There is another Ganges story in the book, "Jeezoh", which tells the bizarre myth of the Jeezoh, an iconic figure in "Midwestern American beliefs" who aids the spirits of prematurely dead children who suffer in Hell. At five pages long it is just long enough to be weird, disturbing and somehow melancholy all at the same time. This story will probably be more significant if you've read any of the Ganges stories dealing with infertility, however - particularly the story in the first D&Q Showcase wherein Glenn and his wife must deal with their crippling inability to have children.

"Chan Woo Kim" is entirely different from Huizenga's Glenn Ganges stories, even if it obliquely touches upon many of the same issues involving abundance and infertility. text from the adoption papers of a young Chinese orphan are juxtaposed against sparse scenes of Asian landscapes. The effect is not unlike that of pure poetry, in particular haiku, where sparse language and selective imagery combine to create the very pointed effect of a brief and vivid sensory experience.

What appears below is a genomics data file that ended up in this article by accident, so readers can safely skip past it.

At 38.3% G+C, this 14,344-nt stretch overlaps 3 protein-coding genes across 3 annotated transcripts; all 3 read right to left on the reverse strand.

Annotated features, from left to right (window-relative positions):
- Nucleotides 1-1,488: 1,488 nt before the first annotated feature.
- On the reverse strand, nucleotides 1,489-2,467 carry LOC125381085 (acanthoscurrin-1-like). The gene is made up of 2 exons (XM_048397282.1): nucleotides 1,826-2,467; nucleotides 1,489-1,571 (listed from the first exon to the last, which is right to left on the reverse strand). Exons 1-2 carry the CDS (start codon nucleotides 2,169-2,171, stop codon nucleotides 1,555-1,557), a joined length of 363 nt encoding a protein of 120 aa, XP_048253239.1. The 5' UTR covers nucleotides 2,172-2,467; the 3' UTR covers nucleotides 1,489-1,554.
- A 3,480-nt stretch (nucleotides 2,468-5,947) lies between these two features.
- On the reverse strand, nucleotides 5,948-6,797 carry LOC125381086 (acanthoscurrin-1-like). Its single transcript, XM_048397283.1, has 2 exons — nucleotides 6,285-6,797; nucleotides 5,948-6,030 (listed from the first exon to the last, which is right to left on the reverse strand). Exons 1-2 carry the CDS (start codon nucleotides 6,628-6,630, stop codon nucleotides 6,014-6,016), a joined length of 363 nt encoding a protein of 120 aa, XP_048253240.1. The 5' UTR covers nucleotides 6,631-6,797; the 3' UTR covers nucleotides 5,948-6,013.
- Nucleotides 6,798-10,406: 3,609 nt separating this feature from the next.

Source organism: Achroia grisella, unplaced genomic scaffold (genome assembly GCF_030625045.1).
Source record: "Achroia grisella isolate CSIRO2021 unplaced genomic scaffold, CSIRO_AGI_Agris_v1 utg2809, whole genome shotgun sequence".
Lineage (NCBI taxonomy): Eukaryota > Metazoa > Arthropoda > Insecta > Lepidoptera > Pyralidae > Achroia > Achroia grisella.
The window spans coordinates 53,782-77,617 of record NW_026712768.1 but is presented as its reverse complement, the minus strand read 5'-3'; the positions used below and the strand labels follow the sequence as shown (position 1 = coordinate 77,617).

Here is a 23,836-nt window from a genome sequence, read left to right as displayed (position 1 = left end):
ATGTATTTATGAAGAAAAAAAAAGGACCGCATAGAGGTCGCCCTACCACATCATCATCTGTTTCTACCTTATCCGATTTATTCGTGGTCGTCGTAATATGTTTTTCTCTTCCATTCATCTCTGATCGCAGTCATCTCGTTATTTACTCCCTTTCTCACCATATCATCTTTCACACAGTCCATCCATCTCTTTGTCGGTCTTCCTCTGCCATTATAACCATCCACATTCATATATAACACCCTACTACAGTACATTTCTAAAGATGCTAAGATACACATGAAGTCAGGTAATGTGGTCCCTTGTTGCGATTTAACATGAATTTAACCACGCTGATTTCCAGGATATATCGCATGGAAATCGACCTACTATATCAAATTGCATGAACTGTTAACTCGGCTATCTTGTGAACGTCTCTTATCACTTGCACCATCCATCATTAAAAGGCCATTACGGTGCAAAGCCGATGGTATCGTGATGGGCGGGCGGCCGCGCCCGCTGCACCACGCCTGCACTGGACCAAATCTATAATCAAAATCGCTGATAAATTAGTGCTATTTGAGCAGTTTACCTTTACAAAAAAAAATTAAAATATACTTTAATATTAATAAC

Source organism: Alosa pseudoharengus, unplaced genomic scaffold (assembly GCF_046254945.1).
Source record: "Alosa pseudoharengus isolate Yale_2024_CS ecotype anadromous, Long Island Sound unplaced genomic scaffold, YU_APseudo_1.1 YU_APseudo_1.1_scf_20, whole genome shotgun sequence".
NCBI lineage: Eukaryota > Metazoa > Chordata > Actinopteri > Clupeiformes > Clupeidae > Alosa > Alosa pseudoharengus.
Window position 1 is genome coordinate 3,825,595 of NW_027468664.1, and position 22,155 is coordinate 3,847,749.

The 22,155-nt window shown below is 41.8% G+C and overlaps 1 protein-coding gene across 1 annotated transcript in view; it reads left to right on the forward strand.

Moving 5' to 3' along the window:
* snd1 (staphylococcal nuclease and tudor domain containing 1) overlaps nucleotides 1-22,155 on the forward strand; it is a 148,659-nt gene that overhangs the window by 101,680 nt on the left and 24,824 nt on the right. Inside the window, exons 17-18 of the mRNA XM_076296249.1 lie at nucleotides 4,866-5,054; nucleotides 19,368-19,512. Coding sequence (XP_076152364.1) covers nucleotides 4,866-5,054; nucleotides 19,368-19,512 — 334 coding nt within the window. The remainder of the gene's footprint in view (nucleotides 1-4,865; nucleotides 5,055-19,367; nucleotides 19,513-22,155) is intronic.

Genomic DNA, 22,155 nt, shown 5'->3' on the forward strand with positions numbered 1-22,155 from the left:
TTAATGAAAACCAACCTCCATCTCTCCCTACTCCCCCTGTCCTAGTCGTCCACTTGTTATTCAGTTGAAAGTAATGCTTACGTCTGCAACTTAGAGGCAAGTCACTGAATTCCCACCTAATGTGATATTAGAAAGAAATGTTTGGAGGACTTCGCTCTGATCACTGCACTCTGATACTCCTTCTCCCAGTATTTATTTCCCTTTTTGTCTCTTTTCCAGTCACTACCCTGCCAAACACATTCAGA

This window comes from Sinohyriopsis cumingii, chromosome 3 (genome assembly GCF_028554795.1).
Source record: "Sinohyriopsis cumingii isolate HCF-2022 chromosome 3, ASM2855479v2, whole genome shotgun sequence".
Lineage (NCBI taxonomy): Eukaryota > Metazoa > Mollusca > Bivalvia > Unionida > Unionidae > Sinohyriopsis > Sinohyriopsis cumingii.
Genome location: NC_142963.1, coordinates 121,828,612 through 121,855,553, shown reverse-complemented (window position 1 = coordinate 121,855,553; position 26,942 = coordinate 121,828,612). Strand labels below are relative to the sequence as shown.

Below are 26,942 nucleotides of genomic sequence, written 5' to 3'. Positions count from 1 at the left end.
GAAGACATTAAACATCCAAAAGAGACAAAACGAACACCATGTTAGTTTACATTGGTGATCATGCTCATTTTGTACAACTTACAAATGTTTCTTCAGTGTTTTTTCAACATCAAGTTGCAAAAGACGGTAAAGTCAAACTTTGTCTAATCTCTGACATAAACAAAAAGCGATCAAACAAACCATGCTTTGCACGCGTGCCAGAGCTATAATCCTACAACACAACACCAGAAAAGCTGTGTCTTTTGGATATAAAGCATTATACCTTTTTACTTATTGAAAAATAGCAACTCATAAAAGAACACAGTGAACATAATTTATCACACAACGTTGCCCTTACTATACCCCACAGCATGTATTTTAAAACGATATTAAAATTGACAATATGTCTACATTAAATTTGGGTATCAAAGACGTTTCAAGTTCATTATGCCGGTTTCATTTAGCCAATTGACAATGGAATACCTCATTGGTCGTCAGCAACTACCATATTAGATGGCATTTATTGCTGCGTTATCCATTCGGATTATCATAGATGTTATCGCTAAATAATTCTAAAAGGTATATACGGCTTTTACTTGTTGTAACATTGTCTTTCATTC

The book is rounded out with a one-page "Fight or Run" gag that is probably the closest thing to a superhero story we'll get from Huizenga. The small deformed figures remind me of something you'd expect to see in a Mat Brinkman or Marc Bell tale, and the whole thing hinges on a visual pun that is both clever and funny.

Or Else #1 is only 32 pages long, and it's a little smaller than the average comic, but it is one of the most concentrated and powerful doses of comic book goodness that has crossed my path in quite some time... at least, since I saw the last new Kevin Huizenga comic. If you don't already have a copy, you should.